What are ETFs?
ETFs: definition and objective
ETF stands for “Exchange-Traded Fund”.
ETFs are financial instruments quoted on a stock exchange that track the movements on a given market or sector in real time via a representative market index.
An ETF’s objective is to replicate as closely as possible the evolutions of a market index in terms of performance, i.e. with a minimal tracking error.
Much like the index it replicates, an ETF’s performance can increase or decrease, and the investment is exposed to risks that should be considered carefully before making any investment decision.
Practical example of an ETF
- The MSCI World index is made up of 1,637 stocks* representing mid and large cap companies in 23 developed countries.
- Investing €10,000 in the MSCI World ETF is equivalent to investing €10,000 divided up among the 1,637 stocks comprising the MSCI World index...while placing a single order on the market.
If the MSCI World index gains 3%, the MSCI World ETF will also gain 3%*. Similarly, if the index loses 3%, the ETF’s performance will drop by 3%.
* Source MSCI as of 24/10/2018
** Not including ongoing charges
Specific features of Exchange Traded Funds
As investment vehicles, ETFs offer multiple advantages. They are innovative: they combine the features of both funds and stocks, and all at a lower cost:
Like funds, ETFs provide an opportunity to invest in a selection of different securities in a single vehicle. They give instant, easy access to all types of markets and asset classes, all around the world. ETFs & funds are both managed by an asset manager.
Like stocks, ETFs are continuously listed on stock exchanges. Investors can easily buy and sell them during trading hours, while knowing their prices at any given time.
The fees charged on ETFs are especially attractive. This is one of the benefits of index management – also called passive management – which presents a reduced cost structure. Explore ETF fees in this video .
Why invest in ETFs?
A simple, easy-to-use solution
ETFs offer a practical solution for investing instantaneously in any market, sector or asset class. Their investment objective is easy to understand, making them easy to use for any investors, whatever their needs or strategy.
Diversification of securities and risks
By investing in a single ETF, investors can access a specific market consisting of hundreds, and even thousands, of securities. This makes ETFs a great tool for diversifying a portfolio while spreading risks. There is a vast selection out there: ETFs come in all asset classes (equities, bonds, etc.) and geographic regions, and can be exposed to a very large number of business sectors or investment themes spanning the entire world.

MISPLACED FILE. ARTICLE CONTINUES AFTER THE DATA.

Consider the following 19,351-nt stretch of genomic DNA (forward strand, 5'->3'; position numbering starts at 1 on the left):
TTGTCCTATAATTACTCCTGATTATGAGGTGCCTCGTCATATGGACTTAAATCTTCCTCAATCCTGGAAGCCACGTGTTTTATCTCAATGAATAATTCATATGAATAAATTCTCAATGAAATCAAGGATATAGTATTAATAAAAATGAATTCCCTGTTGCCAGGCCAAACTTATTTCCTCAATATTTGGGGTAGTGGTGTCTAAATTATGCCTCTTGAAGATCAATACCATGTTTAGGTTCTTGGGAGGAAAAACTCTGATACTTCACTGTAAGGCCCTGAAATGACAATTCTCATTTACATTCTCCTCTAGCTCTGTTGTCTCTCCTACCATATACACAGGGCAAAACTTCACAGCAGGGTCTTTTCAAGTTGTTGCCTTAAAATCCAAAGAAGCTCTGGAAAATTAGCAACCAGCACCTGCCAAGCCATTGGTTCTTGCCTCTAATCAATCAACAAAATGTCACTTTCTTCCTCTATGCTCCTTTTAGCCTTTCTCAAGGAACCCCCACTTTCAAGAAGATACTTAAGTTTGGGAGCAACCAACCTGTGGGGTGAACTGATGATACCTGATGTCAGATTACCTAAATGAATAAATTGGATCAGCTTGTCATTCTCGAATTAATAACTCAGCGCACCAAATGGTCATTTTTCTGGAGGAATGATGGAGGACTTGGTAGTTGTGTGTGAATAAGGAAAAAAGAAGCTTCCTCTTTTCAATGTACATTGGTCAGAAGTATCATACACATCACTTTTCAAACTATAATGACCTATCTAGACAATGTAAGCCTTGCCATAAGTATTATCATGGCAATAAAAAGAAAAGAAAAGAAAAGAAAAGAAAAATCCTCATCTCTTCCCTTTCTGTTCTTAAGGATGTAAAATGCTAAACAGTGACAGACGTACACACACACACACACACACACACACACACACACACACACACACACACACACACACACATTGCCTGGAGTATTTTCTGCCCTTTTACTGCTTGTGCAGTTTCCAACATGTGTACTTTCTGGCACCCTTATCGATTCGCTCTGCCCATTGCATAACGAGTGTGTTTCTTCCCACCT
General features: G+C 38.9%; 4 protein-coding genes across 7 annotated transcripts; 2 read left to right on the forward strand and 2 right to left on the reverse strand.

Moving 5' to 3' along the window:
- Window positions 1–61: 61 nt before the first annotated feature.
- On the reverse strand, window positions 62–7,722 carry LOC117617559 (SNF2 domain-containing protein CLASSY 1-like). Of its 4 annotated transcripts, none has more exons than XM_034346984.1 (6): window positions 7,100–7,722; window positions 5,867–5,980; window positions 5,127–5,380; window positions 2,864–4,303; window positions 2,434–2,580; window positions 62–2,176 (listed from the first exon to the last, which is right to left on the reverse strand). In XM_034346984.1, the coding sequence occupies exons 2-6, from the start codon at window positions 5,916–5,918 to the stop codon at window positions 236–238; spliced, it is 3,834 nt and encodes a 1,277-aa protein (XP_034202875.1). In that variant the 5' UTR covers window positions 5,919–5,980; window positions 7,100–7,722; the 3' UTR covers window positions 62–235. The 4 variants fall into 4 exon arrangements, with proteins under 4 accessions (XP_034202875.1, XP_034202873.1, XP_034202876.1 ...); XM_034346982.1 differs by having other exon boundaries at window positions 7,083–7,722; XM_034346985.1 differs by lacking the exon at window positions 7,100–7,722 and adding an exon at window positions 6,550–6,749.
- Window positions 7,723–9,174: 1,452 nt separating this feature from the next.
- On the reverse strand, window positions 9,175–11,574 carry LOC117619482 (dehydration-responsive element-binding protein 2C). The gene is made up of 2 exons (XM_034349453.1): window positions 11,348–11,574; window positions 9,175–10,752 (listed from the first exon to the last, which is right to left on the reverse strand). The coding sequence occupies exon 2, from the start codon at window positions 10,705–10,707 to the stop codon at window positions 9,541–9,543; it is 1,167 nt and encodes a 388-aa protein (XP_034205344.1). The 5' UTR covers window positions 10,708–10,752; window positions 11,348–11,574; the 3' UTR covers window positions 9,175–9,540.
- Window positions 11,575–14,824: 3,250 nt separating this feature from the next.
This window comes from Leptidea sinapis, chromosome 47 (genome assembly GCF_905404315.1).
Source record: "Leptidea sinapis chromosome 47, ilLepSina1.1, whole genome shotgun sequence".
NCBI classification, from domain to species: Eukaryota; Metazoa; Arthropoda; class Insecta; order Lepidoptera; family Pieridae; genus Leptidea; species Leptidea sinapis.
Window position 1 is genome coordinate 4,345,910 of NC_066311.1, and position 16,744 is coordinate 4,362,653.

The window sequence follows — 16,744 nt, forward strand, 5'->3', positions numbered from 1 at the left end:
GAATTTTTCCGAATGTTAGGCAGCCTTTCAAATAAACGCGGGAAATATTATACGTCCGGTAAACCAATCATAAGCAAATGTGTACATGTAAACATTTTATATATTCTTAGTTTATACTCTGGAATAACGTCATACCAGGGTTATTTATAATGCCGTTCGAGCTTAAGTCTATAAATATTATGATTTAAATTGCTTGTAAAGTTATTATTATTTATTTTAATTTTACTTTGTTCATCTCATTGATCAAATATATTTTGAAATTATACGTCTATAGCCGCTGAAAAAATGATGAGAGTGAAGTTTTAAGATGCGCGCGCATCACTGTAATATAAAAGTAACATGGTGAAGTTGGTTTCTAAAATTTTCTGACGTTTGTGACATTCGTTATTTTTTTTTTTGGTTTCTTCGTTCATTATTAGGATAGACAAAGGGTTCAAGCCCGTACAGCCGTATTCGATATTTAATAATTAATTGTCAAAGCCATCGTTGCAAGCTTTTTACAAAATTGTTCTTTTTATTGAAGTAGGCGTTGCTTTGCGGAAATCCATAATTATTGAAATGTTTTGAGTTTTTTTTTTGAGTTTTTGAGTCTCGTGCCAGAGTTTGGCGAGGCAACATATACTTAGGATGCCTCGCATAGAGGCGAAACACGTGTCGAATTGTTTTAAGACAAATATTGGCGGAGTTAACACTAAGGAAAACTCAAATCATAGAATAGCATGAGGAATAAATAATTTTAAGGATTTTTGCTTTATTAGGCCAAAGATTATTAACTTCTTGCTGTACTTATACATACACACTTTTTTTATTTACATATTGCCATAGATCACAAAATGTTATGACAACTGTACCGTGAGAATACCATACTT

Reduced ongoing charges
An ETF’s ongoing charges (i.e. management and administrative fees) are often lower than those charged on other traditional financial instruments. The ETF applies a simple strategy: namely to reproduce the performance of a given index. No more, no less. This is known as an index or passive management strategy, which offers the advantage of lower structural costs. Explore ETF fees in this video .
Strict rules governing transparency
The price of an ETF is known at all times via its Net Asset Value (NAV). In addition, its composition, which reflects that of its index, can be viewed without restriction on the asset management company’s website. Lastly, ETFs are regulated products governed by strict investment and transparency rules. They comply with the European standards set by the UCITS V Directive*.
Openly available investments traded on the stock exchange
ETFs are listed on stock exchanges and can be easily traded when the markets are open.
Investors are free to buy and sell them during these hours.
* UCITS – “Undertakings for Collective Investment in Transferable Securities“ – European Directive 2014/91/UE
Learn more about the index universe
An index is an indicator that tracks the performance and trends over time of a sample of securities (stocks, bonds, etc.) representative of a given market.
The market in question can encompass a specific country or geographic area, such as the CAC 40 in France, the Euro Stoxx 50 in the euro zone or the MSCI Emerging Markets in emerging countries.
An index can also focus on a specific business sector, investment theme (e.g. Socially Responsible Investment or Artificial Intelligence) or management strategy (e.g. Smart Beta).
Learn more about indices in this video
ETFs open the door to a broad investment universe covered by indices: check out our video to find out more.